Joe Henry went deep for his latest album, so, so deep, but don’t you dare call it his ‘cancer album’

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“The Gospel According to Water” is not Joe Henry’s cancer album, even though he released it a year to the day after he was diagnosed with Stage 4 prostate cancer, and given months to live. “Cancer did not create the music,” Henry, 59, says in a phone call, “and cancer is not the subject of any of the songs.”

Henry is a perennially undervalued songwriter, singer and producer whose extensive catalog features excursions into everything from alt-country to jazz. “Water” is a stripped-down, bare knuckled album he thought might be his last. “Those songs were pure light for me when they showed up,” says Henry, who is now in remission and doing well. The following is an edited transcript of that conversation:

Q: This album came out of a bad period, to put it mildly.

A: It did, and I wrestled in the preamble of releasing the album how candid I wanted to be about the black earth out of which these songs grew. I realized that I had a responsibility to be candid in a different way than myself as a writer being true to the work. There’s my job as a performer that needs to be true to an audience, and I realized the only reason I wouldn’t be sharing the context is out of fear, and I can’t really abide that. Having said that, I blanch at people wanting to think of this as my cancer album. It’s really no such thing. The songs have to speak for themselves, and I hope that they do.

Q: You were putting an album together before you actually knew it.

A: Oh, absolutely before I knew it. … I recorded these songs over two days, with real abandon, and did not really understand ‘til I got home that I had something more than reference demos. Every musician in the room told me after the fact that they all knew there was something more happening, but it’s like a pitcher with a no-hitter going, you don’t say that out loud. We just pressed on.

Q: Before you do this album, you play a show in Los Angeles, and you tell everybody.

A: My friend Joey Ryan, who is one half of the Milk Carton Kids, in the really early days of my diagnosis planted this idea that I had a responsibility to talk about it from stage. I remember saying to him, “There’s not one chance that I stand on the stage and talk about my diagnosis.” And as soon as I heard myself say this, I knew for a fact I was going to. I had made a pact with myself in the first hours of my diagnosis that the one thing I would not do is hide and become isolated, or ask people not to talk about it. … I also knew for a fact that if I stand in front of a theater full of people and share what part of my journey that I could, that there would be many people in attendance who were either going through something similar or had someone dear to them going through something similar. And by making community, this is how we carry on.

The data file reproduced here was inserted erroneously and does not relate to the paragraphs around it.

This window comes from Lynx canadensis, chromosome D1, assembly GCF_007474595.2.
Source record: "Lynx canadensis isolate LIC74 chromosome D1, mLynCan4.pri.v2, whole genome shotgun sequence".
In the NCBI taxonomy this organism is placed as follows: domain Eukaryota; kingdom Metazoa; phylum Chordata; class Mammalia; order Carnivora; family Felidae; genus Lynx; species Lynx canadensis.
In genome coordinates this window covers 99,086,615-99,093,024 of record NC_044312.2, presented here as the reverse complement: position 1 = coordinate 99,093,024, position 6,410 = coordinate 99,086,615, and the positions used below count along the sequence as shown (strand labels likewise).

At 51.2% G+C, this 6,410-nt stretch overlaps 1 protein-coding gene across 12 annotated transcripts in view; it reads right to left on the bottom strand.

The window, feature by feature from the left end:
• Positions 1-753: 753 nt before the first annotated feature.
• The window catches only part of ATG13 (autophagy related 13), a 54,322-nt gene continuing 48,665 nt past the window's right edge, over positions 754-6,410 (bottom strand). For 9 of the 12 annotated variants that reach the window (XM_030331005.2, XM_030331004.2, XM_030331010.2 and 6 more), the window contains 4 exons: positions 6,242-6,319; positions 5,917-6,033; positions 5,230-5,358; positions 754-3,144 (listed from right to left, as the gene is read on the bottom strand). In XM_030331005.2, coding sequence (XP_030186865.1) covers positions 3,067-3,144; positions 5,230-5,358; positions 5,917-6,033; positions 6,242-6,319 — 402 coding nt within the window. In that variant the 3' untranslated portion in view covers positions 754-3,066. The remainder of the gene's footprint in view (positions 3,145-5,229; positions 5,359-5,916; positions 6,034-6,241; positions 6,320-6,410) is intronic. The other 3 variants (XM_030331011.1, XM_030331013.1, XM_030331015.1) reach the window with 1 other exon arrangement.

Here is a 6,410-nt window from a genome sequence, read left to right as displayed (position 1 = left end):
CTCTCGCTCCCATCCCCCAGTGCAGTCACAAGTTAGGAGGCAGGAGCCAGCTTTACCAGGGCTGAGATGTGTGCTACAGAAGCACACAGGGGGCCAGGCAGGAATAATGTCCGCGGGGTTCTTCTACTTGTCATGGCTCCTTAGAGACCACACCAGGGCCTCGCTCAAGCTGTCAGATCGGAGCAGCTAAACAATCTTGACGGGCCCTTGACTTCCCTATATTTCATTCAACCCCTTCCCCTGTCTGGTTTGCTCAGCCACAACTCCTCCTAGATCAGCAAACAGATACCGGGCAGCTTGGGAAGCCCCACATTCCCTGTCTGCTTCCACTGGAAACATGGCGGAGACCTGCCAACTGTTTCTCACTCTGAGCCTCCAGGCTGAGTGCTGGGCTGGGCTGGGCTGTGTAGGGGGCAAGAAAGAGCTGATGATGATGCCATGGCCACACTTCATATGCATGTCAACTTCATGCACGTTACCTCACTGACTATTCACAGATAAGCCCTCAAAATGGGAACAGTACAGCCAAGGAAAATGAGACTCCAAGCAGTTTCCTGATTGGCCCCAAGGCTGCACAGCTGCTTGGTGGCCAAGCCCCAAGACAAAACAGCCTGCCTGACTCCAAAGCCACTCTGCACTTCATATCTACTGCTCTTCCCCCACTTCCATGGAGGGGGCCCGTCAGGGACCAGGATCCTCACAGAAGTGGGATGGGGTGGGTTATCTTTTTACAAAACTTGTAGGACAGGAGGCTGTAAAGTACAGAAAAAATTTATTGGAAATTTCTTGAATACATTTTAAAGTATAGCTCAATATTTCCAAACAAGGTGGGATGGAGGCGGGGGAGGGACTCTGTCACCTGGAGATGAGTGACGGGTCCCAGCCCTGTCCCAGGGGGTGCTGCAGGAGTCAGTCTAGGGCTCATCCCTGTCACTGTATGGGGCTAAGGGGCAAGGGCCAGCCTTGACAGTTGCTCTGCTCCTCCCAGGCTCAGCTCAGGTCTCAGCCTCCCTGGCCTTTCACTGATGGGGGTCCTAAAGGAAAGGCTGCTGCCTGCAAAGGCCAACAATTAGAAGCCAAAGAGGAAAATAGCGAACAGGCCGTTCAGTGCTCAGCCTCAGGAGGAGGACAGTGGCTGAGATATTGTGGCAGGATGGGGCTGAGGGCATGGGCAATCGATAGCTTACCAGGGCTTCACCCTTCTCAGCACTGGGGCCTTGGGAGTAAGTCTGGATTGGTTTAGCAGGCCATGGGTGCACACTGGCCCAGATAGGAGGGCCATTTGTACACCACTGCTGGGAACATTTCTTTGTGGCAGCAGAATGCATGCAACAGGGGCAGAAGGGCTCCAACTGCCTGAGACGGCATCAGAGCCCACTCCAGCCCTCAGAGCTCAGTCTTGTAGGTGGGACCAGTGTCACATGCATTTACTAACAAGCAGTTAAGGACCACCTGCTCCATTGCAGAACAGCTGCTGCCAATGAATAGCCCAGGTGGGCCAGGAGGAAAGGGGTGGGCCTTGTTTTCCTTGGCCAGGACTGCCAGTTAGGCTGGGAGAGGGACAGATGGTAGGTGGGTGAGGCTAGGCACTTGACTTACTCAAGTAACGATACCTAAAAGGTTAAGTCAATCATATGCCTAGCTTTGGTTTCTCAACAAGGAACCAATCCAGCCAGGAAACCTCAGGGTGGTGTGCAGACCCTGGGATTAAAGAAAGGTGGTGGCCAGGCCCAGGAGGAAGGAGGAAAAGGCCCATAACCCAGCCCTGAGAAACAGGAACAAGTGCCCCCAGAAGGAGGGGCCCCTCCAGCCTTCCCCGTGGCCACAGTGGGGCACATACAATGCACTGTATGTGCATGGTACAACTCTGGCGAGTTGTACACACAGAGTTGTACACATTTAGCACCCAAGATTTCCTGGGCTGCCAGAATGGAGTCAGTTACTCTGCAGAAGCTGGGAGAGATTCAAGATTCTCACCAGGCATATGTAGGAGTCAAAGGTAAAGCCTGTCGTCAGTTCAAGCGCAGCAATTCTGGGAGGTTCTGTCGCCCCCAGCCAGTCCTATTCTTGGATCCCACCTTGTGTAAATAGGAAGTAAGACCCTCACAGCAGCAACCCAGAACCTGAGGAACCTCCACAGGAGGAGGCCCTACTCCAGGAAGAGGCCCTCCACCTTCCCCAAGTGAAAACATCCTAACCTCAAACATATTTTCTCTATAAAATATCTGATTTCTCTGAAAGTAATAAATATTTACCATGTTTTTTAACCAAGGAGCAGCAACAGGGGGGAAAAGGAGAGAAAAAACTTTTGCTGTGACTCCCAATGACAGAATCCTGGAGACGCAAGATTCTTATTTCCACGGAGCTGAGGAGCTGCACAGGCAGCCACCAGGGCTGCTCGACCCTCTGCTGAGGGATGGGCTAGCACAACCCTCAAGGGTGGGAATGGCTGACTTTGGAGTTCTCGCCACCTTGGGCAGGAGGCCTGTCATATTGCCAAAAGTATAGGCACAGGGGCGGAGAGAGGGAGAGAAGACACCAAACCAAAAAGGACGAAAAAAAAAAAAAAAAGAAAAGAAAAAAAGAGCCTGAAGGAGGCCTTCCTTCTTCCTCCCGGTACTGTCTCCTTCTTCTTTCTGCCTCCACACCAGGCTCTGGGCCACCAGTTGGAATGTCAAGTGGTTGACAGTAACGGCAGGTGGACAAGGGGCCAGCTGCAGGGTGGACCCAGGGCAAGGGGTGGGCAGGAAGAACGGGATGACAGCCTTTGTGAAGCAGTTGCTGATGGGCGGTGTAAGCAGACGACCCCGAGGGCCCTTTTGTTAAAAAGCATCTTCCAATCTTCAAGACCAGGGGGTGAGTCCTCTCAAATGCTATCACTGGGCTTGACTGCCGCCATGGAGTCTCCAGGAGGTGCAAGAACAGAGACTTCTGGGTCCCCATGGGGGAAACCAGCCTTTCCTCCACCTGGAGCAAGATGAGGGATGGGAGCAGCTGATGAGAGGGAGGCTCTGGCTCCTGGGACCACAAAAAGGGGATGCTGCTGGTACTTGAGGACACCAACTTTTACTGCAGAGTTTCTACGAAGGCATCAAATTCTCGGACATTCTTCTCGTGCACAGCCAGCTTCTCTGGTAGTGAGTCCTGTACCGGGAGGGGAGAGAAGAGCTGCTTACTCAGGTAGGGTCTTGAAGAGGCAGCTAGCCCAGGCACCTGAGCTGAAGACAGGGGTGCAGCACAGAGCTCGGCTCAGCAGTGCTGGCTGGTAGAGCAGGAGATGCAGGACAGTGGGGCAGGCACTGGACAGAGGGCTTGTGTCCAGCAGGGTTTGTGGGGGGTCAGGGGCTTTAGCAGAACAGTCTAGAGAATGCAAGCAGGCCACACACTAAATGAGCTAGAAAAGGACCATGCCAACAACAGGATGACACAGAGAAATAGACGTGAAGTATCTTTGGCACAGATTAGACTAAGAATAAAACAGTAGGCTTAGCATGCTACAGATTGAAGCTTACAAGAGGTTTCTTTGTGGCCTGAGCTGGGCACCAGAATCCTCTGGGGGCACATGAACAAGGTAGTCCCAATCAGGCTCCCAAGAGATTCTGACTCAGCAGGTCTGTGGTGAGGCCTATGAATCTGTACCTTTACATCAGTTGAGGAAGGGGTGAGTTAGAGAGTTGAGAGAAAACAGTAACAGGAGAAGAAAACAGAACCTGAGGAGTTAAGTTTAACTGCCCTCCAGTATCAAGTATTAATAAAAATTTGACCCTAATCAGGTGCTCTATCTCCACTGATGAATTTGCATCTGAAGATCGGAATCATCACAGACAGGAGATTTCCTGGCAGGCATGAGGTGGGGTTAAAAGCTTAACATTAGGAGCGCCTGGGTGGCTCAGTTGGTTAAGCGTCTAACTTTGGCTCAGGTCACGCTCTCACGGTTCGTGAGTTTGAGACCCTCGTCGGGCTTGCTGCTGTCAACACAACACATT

Q: People look at you differently once you announce something like that.

A: For a little while there, you walk into a room, you get a certain sort of a look. But you hope that enough time passes, and that’s not the news of the day any longer. My wellness is the news (now), not my most fearful, trembling moment.

Q: It sounds like you’re doing amazingly better.

A: I’m doing really well, I’m doing better in most ways than I have in years. I’m just reclaiming parts of my life that I set down for a moment while I took stock, and found out how I would respond to treatment. I’m fortunate that I was immediately responsive — not everybody is.

Q: Once you go through something like that, do you think ‘I wish I could have my old life that I didn’t appreciate back’?

A: You’re not wrong. Those thoughts do flash across my mind, but I also say that there’s so many great things that have come out of this part of my journey, I can no longer say to you that I wish it never happened.

Q: Really?

A: Anytime something dramatic falls across our path, it’s an invitation to take stock and think about priorities. I’ve made changes in my life that I needed and wanted to make. It really isn’t a fantasy about going back and having the life I had before the shoe dropped. I might as well wish I was in junior high school. I like my life better now. Even though there are aspects of it that are difficult, I really feel blessed that I’ve been able to hold what I have, and come through to some kind of healing that allows me to build on my experiences. I think we’re supposed to.


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